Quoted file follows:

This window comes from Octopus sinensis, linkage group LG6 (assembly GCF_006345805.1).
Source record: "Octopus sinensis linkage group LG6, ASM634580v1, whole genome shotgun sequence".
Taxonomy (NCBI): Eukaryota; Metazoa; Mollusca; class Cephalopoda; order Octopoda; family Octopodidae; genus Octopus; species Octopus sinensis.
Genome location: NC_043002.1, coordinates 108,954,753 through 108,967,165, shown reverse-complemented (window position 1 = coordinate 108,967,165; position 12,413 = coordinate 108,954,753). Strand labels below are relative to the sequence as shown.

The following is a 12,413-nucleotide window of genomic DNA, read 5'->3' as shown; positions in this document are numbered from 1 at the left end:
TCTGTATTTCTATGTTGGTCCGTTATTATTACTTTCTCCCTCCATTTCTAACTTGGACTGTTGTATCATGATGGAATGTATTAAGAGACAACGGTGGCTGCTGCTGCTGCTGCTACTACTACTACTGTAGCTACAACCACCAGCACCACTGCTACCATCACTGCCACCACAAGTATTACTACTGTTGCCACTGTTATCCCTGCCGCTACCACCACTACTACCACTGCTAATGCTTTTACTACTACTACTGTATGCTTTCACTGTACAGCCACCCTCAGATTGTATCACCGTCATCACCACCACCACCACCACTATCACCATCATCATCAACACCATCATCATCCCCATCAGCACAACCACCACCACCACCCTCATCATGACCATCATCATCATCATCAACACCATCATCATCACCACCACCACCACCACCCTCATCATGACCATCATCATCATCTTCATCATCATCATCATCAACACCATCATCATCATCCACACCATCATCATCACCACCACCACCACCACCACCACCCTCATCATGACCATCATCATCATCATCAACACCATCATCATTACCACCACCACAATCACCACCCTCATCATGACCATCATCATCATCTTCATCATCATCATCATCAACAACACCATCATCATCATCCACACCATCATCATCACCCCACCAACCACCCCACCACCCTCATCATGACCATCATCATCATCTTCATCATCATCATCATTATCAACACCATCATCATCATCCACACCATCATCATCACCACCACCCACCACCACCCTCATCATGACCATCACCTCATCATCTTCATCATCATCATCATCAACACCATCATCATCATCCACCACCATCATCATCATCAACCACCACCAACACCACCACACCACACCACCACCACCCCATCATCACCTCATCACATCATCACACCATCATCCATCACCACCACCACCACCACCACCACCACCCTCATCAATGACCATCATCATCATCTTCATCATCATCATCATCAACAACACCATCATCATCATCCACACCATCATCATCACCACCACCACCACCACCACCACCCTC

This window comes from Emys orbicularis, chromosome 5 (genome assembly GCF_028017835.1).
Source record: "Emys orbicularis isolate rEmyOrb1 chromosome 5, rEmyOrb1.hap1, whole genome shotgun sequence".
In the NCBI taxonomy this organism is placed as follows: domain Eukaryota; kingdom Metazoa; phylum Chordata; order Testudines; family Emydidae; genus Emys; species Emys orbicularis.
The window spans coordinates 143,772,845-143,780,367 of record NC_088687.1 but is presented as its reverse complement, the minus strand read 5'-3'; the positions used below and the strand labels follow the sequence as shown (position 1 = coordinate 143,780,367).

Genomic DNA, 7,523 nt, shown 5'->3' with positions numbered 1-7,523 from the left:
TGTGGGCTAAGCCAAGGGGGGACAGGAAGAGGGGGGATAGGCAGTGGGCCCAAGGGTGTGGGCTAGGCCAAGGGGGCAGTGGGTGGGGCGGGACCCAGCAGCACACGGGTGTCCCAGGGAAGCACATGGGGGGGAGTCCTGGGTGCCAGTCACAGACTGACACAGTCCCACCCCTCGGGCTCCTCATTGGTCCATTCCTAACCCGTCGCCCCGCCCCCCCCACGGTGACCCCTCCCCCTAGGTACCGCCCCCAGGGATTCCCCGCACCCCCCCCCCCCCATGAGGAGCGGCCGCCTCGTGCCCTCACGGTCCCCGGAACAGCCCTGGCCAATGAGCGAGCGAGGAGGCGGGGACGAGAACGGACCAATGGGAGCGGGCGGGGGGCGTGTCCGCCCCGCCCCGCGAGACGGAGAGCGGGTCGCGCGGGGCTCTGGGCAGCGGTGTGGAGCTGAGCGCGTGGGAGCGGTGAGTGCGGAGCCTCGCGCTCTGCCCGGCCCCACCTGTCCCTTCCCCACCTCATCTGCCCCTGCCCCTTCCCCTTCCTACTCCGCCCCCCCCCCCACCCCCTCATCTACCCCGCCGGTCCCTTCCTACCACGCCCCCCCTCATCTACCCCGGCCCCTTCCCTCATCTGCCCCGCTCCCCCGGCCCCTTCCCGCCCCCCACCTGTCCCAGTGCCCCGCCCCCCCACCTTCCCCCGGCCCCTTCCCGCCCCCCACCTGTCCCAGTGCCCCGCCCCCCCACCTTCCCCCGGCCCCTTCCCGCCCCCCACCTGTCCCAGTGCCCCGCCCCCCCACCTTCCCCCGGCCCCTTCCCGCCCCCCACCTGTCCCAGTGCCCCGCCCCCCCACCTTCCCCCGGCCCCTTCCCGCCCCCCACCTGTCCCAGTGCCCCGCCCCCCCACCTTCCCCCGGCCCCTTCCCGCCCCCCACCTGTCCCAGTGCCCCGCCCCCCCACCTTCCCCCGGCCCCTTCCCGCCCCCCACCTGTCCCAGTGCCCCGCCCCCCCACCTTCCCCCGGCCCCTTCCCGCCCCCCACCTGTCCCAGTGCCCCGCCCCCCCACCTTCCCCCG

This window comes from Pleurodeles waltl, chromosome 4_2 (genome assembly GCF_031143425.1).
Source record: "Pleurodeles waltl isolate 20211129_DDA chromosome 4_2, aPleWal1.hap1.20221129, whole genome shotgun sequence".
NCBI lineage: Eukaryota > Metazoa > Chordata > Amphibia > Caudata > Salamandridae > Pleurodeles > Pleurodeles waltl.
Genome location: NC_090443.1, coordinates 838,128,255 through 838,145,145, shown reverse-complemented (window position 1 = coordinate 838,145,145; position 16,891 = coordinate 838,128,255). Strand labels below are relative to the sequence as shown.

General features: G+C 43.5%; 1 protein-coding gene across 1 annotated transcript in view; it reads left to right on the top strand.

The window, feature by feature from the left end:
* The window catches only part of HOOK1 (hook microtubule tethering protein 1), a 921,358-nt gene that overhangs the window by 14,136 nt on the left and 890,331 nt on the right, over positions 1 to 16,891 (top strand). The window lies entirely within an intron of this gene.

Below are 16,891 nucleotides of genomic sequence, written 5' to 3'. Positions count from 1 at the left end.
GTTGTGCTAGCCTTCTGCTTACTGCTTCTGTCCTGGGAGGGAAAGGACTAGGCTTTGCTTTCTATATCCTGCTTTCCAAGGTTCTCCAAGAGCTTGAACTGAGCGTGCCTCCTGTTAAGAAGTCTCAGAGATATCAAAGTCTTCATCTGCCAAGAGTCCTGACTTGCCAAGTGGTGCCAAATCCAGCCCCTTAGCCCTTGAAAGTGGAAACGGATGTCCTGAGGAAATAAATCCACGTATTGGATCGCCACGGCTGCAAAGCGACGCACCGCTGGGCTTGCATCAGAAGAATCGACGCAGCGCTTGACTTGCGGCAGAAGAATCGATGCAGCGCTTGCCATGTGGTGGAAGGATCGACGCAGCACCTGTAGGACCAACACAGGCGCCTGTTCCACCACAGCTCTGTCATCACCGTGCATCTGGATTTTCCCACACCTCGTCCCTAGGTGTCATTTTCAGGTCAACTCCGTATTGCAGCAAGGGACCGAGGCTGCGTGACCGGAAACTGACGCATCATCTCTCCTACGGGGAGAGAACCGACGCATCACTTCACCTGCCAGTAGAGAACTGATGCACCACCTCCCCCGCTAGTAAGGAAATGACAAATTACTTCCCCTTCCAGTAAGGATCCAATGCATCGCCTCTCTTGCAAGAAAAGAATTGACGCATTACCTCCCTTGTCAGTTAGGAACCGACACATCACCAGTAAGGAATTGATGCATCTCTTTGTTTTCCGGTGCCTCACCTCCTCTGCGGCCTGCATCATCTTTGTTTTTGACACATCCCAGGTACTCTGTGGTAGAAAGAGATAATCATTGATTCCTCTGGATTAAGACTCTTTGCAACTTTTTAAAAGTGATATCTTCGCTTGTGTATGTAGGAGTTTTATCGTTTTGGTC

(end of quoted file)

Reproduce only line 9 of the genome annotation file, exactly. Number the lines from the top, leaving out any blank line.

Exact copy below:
In the NCBI taxonomy this organism is placed as follows: domain Eukaryota; kingdom Metazoa; phylum Chordata; order Testudines; family Emydidae; genus Emys; species Emys orbicularis.